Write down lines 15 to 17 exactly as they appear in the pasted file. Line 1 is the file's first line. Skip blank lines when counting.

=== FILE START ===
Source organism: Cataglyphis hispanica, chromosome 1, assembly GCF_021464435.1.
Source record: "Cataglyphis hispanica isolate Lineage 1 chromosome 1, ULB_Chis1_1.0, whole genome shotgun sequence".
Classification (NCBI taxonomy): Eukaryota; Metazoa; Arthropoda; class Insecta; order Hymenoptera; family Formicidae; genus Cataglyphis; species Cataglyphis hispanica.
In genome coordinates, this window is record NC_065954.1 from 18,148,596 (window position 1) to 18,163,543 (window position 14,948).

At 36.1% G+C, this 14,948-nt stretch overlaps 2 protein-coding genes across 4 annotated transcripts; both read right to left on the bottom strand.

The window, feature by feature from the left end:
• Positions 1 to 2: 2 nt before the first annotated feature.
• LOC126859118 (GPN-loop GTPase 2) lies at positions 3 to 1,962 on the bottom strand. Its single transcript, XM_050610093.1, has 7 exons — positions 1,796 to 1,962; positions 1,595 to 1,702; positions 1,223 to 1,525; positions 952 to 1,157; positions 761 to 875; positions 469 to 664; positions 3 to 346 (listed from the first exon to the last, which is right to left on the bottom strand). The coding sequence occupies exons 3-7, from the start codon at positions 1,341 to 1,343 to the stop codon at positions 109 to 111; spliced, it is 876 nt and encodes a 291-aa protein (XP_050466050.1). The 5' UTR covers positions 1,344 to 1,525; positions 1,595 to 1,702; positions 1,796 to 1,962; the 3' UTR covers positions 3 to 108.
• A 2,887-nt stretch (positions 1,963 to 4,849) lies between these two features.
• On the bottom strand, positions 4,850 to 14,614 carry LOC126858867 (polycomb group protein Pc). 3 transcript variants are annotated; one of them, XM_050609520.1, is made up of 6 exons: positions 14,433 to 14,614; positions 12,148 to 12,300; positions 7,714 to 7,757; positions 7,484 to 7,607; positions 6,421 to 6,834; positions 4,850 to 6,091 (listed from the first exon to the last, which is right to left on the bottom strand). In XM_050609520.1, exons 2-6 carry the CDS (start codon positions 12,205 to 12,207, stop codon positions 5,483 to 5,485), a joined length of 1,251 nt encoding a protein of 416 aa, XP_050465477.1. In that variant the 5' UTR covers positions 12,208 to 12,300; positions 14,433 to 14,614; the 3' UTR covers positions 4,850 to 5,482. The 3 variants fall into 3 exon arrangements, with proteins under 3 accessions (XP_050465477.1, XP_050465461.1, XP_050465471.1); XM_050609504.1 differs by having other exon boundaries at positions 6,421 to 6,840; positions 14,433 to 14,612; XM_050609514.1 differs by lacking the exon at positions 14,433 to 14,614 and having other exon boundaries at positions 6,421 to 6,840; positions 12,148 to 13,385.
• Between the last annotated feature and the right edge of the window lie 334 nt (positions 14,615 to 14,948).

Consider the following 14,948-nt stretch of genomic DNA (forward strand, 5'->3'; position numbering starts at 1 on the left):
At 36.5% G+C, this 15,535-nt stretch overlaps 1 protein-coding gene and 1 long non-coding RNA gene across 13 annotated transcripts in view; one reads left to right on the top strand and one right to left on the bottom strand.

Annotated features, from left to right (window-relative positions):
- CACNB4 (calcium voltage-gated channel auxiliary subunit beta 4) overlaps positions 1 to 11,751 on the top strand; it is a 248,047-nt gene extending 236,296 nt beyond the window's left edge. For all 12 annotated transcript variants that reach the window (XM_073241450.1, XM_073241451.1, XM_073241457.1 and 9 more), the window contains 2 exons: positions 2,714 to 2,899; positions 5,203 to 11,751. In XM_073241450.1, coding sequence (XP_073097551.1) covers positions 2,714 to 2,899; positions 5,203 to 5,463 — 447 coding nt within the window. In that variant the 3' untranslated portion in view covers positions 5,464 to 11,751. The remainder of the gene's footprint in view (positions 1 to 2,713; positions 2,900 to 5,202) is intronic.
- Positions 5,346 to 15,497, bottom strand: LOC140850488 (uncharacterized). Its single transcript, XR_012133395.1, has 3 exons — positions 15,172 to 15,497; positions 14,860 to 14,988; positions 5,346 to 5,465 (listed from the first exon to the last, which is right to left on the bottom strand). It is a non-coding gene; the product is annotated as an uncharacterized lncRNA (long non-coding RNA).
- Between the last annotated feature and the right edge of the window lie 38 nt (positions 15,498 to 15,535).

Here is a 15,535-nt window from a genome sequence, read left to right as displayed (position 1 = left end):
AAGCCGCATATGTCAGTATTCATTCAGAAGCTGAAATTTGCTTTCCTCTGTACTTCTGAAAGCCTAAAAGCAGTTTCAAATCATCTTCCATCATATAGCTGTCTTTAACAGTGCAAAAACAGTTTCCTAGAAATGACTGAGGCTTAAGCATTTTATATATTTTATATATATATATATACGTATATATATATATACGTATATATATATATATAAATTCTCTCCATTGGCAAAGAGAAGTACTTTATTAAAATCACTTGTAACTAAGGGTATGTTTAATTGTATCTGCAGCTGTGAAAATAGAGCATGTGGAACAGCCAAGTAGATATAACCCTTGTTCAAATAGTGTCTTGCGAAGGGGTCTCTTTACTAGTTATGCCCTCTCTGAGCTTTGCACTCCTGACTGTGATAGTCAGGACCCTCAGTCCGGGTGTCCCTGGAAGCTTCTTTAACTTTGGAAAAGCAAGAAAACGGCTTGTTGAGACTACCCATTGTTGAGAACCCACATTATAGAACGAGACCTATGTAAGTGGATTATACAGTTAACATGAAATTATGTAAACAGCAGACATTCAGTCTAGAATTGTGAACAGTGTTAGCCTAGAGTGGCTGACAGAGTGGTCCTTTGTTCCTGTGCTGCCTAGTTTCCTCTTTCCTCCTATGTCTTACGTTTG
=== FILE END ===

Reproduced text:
- CACNB4 (calcium voltage-gated channel auxiliary subunit beta 4) overlaps positions 1 to 11,751 on the top strand; it is a 248,047-nt gene extending 236,296 nt beyond the window's left edge. For all 12 annotated transcript variants that reach the window (XM_073241450.1, XM_073241451.1, XM_073241457.1 and 9 more), the window contains 2 exons: positions 2,714 to 2,899; positions 5,203 to 11,751. In XM_073241450.1, coding sequence (XP_073097551.1) covers positions 2,714 to 2,899; positions 5,203 to 5,463 — 447 coding nt within the window. In that variant the 3' untranslated portion in view covers positions 5,464 to 11,751. The remainder of the gene's footprint in view (positions 1 to 2,713; positions 2,900 to 5,202) is intronic.
- Positions 5,346 to 15,497, bottom strand: LOC140850488 (uncharacterized). Its single transcript, XR_012133395.1, has 3 exons — positions 15,172 to 15,497; positions 14,860 to 14,988; positions 5,346 to 5,465 (listed from the first exon to the last, which is right to left on the bottom strand). It is a non-coding gene; the product is annotated as an uncharacterized lncRNA (long non-coding RNA).
- Between the last annotated feature and the right edge of the window lie 38 nt (positions 15,498 to 15,535).